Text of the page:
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An analysis of data from one of Lunar Reconnaissance Orbiter’s (LRO) instruments have allowed scientists to map the movements of the scarce water on the lunar surface.
Up until the last decade or so, scientists thought the Moon was arid, with any water existing mainly as pockets of ice in permanently shaded craters near the poles. More recently, scientists have identified surface water in sparse populations of molecules bound to the lunar soil, or regolith. The amount and locations vary based on the time of day. This water is more common at higher latitudes and tends to hop around as the surface heats up.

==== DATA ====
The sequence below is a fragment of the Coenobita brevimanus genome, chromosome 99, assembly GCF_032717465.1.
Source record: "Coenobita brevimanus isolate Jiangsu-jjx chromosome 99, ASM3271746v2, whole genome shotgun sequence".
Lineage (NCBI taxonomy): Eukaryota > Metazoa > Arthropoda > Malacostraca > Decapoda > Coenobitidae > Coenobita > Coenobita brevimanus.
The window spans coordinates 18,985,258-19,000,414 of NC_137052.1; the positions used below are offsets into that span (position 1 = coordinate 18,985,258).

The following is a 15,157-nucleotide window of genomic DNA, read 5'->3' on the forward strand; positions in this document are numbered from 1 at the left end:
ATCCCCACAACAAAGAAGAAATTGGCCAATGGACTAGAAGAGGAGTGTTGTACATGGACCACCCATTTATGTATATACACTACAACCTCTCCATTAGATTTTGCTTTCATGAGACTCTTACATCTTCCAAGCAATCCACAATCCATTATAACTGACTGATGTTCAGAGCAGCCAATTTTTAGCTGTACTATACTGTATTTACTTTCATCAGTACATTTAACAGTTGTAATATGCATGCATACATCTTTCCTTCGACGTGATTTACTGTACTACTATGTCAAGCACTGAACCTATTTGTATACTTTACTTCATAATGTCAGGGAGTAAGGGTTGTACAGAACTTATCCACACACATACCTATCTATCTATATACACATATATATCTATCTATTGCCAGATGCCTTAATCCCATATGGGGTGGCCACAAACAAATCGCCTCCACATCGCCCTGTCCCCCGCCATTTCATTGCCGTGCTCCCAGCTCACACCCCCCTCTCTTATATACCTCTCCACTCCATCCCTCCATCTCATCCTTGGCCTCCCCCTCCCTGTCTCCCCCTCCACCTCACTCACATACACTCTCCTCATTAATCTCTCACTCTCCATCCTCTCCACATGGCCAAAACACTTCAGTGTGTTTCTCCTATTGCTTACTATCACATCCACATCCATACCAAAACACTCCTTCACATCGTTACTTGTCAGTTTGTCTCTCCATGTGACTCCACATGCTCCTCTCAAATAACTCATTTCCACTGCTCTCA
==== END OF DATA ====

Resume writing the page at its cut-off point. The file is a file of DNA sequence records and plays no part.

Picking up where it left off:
…Water molecules remain tightly bound to the regolith until surface temperatures peak near lunar noon. Then, molecules thermally desorb and can bounce to a nearby location that is cold enough for the molecule to stick or populate the Moon’s extremely tenuous atmosphere, or “exosphere”, until temperatures drop and the molecules return to the surface.
The quantities we are talking about here are very tiny. This will not be the water that future settlers will depend on. Instead, it will be those pockets of ice in the permanently shaded craters.